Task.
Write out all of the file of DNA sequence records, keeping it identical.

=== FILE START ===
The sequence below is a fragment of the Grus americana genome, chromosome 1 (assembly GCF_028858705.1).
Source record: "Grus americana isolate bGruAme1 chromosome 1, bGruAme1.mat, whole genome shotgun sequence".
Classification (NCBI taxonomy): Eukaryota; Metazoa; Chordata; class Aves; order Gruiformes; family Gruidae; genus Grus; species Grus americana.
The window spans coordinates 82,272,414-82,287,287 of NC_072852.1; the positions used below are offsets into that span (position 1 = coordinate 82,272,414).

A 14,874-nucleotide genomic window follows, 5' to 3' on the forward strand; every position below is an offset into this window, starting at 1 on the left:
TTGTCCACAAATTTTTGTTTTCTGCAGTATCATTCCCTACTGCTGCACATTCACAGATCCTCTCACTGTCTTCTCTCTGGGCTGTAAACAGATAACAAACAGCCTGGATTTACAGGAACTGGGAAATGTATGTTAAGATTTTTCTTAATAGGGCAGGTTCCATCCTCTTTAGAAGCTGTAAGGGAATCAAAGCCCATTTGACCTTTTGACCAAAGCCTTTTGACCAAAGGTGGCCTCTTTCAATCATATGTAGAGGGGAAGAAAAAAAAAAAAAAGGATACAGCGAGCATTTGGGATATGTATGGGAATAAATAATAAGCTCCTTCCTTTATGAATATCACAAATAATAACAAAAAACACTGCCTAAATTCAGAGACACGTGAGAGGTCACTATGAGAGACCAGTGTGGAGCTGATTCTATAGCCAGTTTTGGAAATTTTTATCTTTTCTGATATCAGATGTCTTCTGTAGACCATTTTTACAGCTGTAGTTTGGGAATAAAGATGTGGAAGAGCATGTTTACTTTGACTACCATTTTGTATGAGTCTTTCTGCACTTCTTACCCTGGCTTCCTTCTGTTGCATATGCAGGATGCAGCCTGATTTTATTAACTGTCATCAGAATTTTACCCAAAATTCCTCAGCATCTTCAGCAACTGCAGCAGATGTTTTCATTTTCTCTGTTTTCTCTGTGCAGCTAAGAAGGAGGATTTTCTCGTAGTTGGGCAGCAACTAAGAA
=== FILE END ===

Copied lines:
The sequence below is a fragment of the Grus americana genome, chromosome 1 (assembly GCF_028858705.1).
Source record: "Grus americana isolate bGruAme1 chromosome 1, bGruAme1.mat, whole genome shotgun sequence".
Classification (NCBI taxonomy): Eukaryota; Metazoa; Chordata; class Aves; order Gruiformes; family Gruidae; genus Grus; species Grus americana.
The window spans coordinates 82,272,414-82,287,287 of NC_072852.1; the positions used below are offsets into that span (position 1 = coordinate 82,272,414).

A 14,874-nucleotide genomic window follows, 5' to 3' on the forward strand; every position below is an offset into this window, starting at 1 on the left:
TTGTCCACAAATTTTTGTTTTCTGCAGTATCATTCCCTACTGCTGCACATTCACAGATCCTCTCACTGTCTTCTCTCTGGGCTGTAAACAGATAACAAACAGCCTGGATTTACAGGAACTGGGAAATGTATGTTAAGATTTTTCTTAATAGGGCAGGTTCCATCCTCTTTAGAAGCTGTAAGGGAATCAAAGCCCATTTGACCTTTTGACCAAAGCCTTTTGACCAAAGGTGGCCTCTTTCAATCATATGTAGAGGGGAAGAAAAAAAAAAAAAAGGATACAGCGAGCATTTGGGATATGTATGGGAATAAATAATAAGCTCCTTCCTTTATGAATATCACAAATAATAACAAAAAACACTGCCTAAATTCAGAGACACGTGAGAGGTCACTATGAGAGACCAGTGTGGAGCTGATTCTATAGCCAGTTTTGGAAATTTTTATCTTTTCTGATATCAGATGTCTTCTGTAGACCATTTTTACAGCTGTAGTTTGGGAATAAAGATGTGGAAGAGCATGTTTACTTTGACTACCATTTTGTATGAGTCTTTCTGCACTTCTTACCCTGGCTTCCTTCTGTTGCATATGCAGGATGCAGCCTGATTTTATTAACTGTCATCAGAATTTTACCCAAAATTCCTCAGCATCTTCAGCAACTGCAGCAGATGTTTTCATTTTCTCTGTTTTCTCTGTGCAGCTAAGAAGGAGGATTTTCTCGTAGTTGGGCAGCAACTAAGAA